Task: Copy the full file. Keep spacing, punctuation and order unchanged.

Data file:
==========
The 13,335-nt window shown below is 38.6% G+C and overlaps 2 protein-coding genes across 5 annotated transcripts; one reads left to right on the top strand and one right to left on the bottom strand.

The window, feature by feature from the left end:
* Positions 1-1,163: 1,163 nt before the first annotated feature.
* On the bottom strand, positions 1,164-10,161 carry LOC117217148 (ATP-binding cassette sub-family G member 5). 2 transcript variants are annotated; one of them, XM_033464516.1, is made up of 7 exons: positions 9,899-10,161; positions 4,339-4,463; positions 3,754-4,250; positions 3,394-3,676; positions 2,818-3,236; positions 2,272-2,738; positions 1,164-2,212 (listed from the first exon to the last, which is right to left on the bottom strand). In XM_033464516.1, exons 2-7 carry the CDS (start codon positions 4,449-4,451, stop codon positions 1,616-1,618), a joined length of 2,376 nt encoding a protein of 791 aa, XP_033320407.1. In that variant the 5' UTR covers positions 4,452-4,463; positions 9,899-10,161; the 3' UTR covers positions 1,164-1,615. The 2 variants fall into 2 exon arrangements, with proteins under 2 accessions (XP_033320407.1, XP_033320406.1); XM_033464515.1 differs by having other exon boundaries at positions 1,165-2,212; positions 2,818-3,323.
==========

The 13,335-nt window shown below is 38.6% G+C and overlaps 2 protein-coding genes across 5 annotated transcripts; one reads left to right on the top strand and one right to left on the bottom strand.

The window, feature by feature from the left end:
* Positions 1-1,163: 1,163 nt before the first annotated feature.
* On the bottom strand, positions 1,164-10,161 carry LOC117217148 (ATP-binding cassette sub-family G member 5). 2 transcript variants are annotated; one of them, XM_033464516.1, is made up of 7 exons: positions 9,899-10,161; positions 4,339-4,463; positions 3,754-4,250; positions 3,394-3,676; positions 2,818-3,236; positions 2,272-2,738; positions 1,164-2,212 (listed from the first exon to the last, which is right to left on the bottom strand). In XM_033464516.1, exons 2-7 carry the CDS (start codon positions 4,449-4,451, stop codon positions 1,616-1,618), a joined length of 2,376 nt encoding a protein of 791 aa, XP_033320407.1. In that variant the 5' UTR covers positions 4,452-4,463; positions 9,899-10,161; the 3' UTR covers positions 1,164-1,615. The 2 variants fall into 2 exon arrangements, with proteins under 2 accessions (XP_033320407.1, XP_033320406.1); XM_033464515.1 differs by having other exon boundaries at positions 1,165-2,212; positions 2,818-3,323.